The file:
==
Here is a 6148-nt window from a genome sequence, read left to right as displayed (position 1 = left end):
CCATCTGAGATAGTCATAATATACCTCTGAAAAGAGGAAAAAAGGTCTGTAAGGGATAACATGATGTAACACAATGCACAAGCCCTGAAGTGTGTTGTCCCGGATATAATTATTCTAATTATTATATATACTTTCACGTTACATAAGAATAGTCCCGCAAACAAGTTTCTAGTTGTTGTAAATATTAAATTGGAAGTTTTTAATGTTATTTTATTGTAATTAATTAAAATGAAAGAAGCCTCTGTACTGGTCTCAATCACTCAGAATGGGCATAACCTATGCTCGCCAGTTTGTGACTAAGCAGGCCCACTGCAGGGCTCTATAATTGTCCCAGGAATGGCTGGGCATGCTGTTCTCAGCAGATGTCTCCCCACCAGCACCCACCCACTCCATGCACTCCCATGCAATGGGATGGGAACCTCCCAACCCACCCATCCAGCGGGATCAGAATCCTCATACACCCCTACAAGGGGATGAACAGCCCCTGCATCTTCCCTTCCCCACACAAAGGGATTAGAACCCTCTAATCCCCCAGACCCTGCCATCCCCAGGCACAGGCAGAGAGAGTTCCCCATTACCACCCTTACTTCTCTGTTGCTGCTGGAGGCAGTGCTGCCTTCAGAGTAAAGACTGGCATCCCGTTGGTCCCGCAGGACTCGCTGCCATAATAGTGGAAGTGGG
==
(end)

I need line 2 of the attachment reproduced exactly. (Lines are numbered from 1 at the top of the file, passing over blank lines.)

CCATCTGAGATAGTCATAATATACCTCTGAAAAGAGGAAAAAAGGTCTGTAAGGGATAACATGATGTAACACAATGCACAAGCCCTGAAGTGTGTTGTCCCGGATATAATTATTCTAATTATTATATATACTTTCACGTTACATAAGAATAGTCCCGCAAACAAGTTTCTAGTTGTTGTAAATATTAAATTGGAAGTTTTTAATGTTATTTTATTGTAATTAATTAAAATGAAAGAAGCCTCTGTACTGGTCTCAATCACTCAGAATGGGCATAACCTATGCTCGCCAGTTTGTGACTAAGCAGGCCCACTGCAGGGCTCTATAATTGTCCCAGGAATGGCTGGGCATGCTGTTCTCAGCAGATGTCTCCCCACCAGCACCCACCCACTCCATGCACTCCCATGCAATGGGATGGGAACCTCCCAACCCACCCATCCAGCGGGATCAGAATCCTCATACACCCCTACAAGGGGATGAACAGCCCCTGCATCTTCCCTTCCCCACACAAAGGGATTAGAACCCTCTAATCCCCCAGACCCTGCCATCCCCAGGCACAGGCAGAGAGAGTTCCCCATTACCACCCTTACTTCTCTGTTGCTGCTGGAGGCAGTGCTGCCTTCAGAGTAAAGACTGGCATCCCGTTGGTCCCGCAGGACTCGCTGCCATAATAGTGGAAGTGGG